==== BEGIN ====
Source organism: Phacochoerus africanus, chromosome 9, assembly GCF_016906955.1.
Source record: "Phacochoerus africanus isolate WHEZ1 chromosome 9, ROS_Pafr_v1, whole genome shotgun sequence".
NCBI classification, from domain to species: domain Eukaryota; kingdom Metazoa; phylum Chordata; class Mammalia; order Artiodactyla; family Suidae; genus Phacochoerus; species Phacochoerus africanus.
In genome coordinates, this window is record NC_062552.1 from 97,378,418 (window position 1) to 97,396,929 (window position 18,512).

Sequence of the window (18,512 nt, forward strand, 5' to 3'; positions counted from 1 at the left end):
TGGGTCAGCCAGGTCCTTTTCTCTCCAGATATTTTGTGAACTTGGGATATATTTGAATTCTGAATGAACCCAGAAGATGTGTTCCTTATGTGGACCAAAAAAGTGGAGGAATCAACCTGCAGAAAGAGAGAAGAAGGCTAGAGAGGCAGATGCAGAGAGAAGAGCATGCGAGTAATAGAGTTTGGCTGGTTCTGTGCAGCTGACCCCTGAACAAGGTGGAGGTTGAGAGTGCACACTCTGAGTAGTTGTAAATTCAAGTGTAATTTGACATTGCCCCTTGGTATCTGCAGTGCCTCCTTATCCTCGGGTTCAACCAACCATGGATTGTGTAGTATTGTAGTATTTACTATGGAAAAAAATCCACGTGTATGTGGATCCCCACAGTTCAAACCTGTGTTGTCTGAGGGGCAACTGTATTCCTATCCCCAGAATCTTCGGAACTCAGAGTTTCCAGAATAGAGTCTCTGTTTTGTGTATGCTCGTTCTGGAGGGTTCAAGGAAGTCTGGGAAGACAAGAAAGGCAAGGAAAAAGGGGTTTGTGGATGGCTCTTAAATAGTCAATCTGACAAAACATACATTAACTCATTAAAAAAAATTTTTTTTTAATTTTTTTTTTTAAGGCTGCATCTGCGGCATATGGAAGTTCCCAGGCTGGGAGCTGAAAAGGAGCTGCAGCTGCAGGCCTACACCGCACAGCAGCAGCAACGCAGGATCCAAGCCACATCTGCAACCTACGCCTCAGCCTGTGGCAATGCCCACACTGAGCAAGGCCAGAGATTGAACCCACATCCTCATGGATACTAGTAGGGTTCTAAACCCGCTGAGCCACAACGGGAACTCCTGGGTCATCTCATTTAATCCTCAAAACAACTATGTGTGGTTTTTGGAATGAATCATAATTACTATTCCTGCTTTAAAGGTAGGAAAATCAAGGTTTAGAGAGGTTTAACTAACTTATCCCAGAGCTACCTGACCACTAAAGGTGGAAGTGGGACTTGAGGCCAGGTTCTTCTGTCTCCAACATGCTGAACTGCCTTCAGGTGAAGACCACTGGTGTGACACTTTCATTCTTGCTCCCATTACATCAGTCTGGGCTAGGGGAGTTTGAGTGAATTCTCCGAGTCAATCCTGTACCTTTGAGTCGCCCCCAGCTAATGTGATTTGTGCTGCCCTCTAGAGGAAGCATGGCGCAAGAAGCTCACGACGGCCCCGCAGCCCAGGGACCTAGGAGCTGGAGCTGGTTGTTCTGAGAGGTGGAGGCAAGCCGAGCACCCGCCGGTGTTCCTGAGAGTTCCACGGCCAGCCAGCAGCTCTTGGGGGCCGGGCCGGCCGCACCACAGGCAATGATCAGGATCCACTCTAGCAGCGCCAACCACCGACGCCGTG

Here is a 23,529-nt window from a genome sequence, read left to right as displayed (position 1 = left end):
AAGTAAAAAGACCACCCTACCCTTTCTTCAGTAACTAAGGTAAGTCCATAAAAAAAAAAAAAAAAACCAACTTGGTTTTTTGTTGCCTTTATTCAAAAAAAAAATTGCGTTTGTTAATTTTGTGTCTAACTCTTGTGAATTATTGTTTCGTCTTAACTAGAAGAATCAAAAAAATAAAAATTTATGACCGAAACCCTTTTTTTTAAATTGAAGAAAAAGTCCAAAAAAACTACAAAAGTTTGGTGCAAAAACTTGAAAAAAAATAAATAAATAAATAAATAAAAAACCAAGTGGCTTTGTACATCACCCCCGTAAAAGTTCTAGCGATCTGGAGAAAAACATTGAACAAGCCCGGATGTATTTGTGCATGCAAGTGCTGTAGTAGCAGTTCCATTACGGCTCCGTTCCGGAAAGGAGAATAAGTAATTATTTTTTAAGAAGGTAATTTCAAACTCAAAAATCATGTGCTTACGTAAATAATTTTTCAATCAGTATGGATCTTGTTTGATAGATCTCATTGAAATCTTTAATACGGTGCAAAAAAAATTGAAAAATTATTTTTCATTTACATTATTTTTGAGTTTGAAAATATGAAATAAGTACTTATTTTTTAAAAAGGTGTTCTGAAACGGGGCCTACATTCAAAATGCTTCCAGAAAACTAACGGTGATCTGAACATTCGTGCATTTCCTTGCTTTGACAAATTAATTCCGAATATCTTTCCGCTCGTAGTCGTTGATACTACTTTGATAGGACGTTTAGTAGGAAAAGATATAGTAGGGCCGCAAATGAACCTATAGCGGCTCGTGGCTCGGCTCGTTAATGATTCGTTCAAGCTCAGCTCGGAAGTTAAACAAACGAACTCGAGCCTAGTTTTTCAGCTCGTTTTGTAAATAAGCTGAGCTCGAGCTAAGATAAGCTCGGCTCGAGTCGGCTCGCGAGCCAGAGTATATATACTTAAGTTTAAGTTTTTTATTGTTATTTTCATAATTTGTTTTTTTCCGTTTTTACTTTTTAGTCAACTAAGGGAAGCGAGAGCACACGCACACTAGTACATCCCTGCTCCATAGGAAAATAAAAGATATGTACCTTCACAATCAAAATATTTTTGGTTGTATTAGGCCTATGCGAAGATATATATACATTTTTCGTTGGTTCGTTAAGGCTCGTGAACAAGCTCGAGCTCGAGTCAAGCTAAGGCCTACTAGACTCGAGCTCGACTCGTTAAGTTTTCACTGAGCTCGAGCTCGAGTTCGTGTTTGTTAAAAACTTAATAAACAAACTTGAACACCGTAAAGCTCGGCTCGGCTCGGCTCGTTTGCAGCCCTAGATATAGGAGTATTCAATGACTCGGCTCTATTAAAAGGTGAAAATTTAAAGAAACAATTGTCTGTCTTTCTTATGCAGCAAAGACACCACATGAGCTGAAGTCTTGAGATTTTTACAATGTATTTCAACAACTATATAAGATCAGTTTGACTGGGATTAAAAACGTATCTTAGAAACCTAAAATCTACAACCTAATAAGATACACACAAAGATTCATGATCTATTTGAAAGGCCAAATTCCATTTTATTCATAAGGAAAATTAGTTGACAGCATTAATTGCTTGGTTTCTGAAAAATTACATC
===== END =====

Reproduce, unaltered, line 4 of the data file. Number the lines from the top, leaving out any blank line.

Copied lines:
In genome coordinates, this window is record NC_062552.1 from 97,378,418 (window position 1) to 97,396,929 (window position 18,512).